Here are the filled cannoli - I dusted them with powdered sugar as well before I shared them with some friends but didn't get a picture of them. Some other decorative options were dipping part of the shell in melted chocolate before filling or putting chopped pistachio's on the ends of the filling. I liked mine a bit "plane jane" and thought they tasted fantastic!

Our next major category of Pastry is Tarts and Pie doughs. The first dough we made was Pate Brisse which is a dough that contains no sugar so it can be used for savory items or sweet. This dough was tough to work with because it is meant to be very flaky and tender so it doesn't have much structure to it and can be very crumbly.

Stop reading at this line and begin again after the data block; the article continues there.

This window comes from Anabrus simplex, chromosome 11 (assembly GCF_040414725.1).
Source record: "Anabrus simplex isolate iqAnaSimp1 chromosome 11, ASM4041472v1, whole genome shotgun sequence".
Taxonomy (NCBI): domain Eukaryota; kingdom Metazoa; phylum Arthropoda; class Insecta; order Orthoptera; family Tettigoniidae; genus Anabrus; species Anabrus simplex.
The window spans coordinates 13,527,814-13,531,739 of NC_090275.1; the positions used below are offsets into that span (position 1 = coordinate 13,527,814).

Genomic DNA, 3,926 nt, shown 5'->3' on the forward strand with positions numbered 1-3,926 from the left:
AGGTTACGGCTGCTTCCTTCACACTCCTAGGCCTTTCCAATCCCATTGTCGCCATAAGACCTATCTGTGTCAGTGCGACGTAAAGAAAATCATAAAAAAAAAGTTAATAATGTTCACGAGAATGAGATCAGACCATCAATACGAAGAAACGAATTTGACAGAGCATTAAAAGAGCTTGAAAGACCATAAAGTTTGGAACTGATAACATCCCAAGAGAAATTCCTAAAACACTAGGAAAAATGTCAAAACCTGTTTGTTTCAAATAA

Rolling this dough out for our Fruit tarts was a challenge and required much patience! The taste of this product made it worth the struggle, but from what Chef tells us - there are other doughs that are just as delicious and more user friendly!

Anyhoo, we used our Pate Brisse to make fruit tarts - we made an 8 inch tart that we filled with Vanilla Pastry cream before topping with fruit and then we made individual tarts that we filled with Orange Curd and topped with fruit. Other groups made Lemon or Lime curd but I made orange.

I filled three of my tartlettes with pastry cream and the other three with the orange curd. This is before I glazed them with nappage.

Here is my 8 inch tart - pre glaze.

Ta-daaaa!!! See what a difference brushin a little apricot glaze does for this!

And the little guys too!

These were a nice treat too and something I think I will make in the future - even if it means a struggle with Mr. Pate Brisse!